LOS ANGELES -- Scene: A hotel room in the Dominican Republic packed with baseball players on a New Year's Eve, moments before the onset of 1975. The raucous celebration had just about reached its frenzied climax, spearheaded by Tom Lasorda, now the manager of the Los Angeles Dodgers.
In a corner sat Burt Carlton Hooton. He was playing solitaire.
'Hey,' screamed Lasorda to anyone who would listen. 'Doesn't he look happy! It's Happy Hooton.'
In the Dodgers 1981 media guide appear pictures of about 30 players. In three of those pictures, you can't see any teeth. Two pictures are of Davey Lopes and Don Stanhouse. They're smiling, but both have mustaches the size of small dogs covering everything between their nose and bottom lip.
Burt Hooton has no mustache. And he's not smiling. The picture would be more appropriate on a post office bulletin board.
Hooton, the Dodgers' crafty right-hander now in his 11th major league season, reeled off seven consecutive victories to open this season. It was by far his best showing in the major leagues and despite two straight losses that left him at 7-2 following a June 3 loss to Atlanta, he is simply overjoyed with his performance.
'Sure, it's been a good start,' he said in a voice normally reserved for special occasions, like ordering a cheeseburger and french fries or answering the telephone at 4 a.m.
Even the way he came to the Dodgers in 1975 -- being traded from the Chicago Cubs -- didn't evoke much of a smile from Hooton. Most baseball players would consider a trade from the Cubs right up there with a doctor announcing, 'We mixed up your charts. It's the other guy who has just six months to live.' OK, so the guy hasn't made anyone forget Red Skelton. But Hooton isn't paid to do a Three Stooges routine. He's paid to pitch. And for the first two months of the season, there haven't been many pitchers in the major leagues who have done a better job.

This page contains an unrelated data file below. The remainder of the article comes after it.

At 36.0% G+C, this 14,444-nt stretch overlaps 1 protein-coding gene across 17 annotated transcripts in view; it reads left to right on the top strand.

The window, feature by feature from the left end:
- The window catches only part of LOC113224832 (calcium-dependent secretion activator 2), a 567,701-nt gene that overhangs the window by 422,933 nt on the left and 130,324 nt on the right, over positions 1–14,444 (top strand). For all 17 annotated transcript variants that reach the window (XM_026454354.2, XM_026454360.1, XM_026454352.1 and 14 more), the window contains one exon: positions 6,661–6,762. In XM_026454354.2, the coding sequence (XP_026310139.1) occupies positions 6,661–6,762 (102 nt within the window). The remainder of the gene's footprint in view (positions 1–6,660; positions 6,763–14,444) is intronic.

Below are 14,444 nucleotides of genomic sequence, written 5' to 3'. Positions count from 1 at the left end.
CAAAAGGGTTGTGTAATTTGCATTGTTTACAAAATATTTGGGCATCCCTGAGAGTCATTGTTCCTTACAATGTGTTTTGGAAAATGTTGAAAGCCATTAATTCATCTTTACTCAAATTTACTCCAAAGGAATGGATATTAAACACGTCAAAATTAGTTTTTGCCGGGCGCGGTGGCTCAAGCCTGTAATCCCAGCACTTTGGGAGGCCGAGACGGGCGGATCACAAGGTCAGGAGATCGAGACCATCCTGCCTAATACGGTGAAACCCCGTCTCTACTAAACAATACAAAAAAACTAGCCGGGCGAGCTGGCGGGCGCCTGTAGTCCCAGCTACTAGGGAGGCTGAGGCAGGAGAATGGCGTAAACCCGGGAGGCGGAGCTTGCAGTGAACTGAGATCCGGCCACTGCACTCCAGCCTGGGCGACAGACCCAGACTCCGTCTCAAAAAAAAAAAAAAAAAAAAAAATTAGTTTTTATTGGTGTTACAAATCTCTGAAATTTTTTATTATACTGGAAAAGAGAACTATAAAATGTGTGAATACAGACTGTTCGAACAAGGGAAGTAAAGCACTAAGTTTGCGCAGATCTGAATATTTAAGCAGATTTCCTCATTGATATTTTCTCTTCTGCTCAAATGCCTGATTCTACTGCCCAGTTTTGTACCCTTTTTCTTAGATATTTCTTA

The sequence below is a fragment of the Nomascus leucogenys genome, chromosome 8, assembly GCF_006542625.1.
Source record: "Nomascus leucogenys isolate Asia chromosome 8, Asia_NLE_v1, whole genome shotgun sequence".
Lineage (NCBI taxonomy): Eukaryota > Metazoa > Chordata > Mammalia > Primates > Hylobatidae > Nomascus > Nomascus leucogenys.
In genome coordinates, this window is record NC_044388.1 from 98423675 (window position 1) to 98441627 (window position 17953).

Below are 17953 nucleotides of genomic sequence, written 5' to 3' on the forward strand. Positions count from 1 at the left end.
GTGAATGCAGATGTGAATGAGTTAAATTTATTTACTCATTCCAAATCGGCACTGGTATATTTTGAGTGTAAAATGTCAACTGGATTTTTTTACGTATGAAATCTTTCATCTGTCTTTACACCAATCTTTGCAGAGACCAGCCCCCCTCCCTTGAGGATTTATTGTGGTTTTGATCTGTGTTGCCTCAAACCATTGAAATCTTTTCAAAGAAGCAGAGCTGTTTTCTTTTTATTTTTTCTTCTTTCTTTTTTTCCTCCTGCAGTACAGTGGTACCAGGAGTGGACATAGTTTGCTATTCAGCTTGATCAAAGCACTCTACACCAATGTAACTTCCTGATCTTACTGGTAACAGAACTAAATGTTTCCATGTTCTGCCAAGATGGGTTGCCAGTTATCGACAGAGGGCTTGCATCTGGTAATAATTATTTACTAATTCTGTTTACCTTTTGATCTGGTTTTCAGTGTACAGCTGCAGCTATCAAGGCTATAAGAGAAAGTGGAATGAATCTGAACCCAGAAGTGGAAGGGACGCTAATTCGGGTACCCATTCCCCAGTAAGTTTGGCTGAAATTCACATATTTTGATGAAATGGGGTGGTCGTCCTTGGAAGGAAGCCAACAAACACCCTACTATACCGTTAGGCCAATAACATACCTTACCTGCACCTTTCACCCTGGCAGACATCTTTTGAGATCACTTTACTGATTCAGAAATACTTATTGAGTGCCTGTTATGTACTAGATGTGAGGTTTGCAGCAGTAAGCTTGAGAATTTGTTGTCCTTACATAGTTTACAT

By June 4, he had a 2.52 ERA. But regardless of how well he pitches, Hooton is still best known for being as funny as a hole in a parachute. He understands the situation.
'I'm happier than most of the guys around here,' he said, waving his arm around the crowded Dodger lockerroom. 'I just don't display my emotions. I don't go around laughing and smiling all the time, but that doesn't mean I'm not a happy guy.
'But on the other side of the coin, it takes a whole lot to upset me. And that consistent emotional level helps keep me going. This life is a constant up and down process, and that's what gets me through it all.'
Hooton's remarkable season has been virtually lost in the crazed atmosphere of Fernandomania, as the city of Los Angeles reached record emotional levels over the dazzling performances of rookie sensation Fernando Valenzuela. While Hooton simply went out and posted a 7-0 start, Valenzuela, a 20-year-old from Mexico, went 8-0.
It would hate been very easy and very understandable for Hooton to get up on a stool in the lockerroom and scream, 'Hey, what about me?' But Hooton has probably never screamed in his life. Rather, he thought it was marvelous for Fernando.
'What he was doing was a greater story,' Hooton said. 'Anyone could see that. He's a rookie, he's 20-years-old. He had all those shutouts. It's been just phenomenal for him and the team. It's astounding and I'm glad just to be able to watch it happen.
'And I'm not in this game for the press clippings. I'm happy with what I'm doing and I can't worry about the attention I'm getting or not getting.'
Hooton and Valenzuela have been the keys to the Dodgers fast break out of the starting gate. The club had the best record in baseball and maintained a steady 5 or 5 game lead in the National League West. Hooton says the key now is not to get complacent.
'It's always harder to stay at the top than it was to get there,' he cautions.
But if the Hooton and the rest of the pitchers continue to mow down the NL, it could be another pennant year for the Dodgers. And that would make Burt Hooton just about the happiest guy in the world.
He might even buy a new deck of cards for his solitaire game.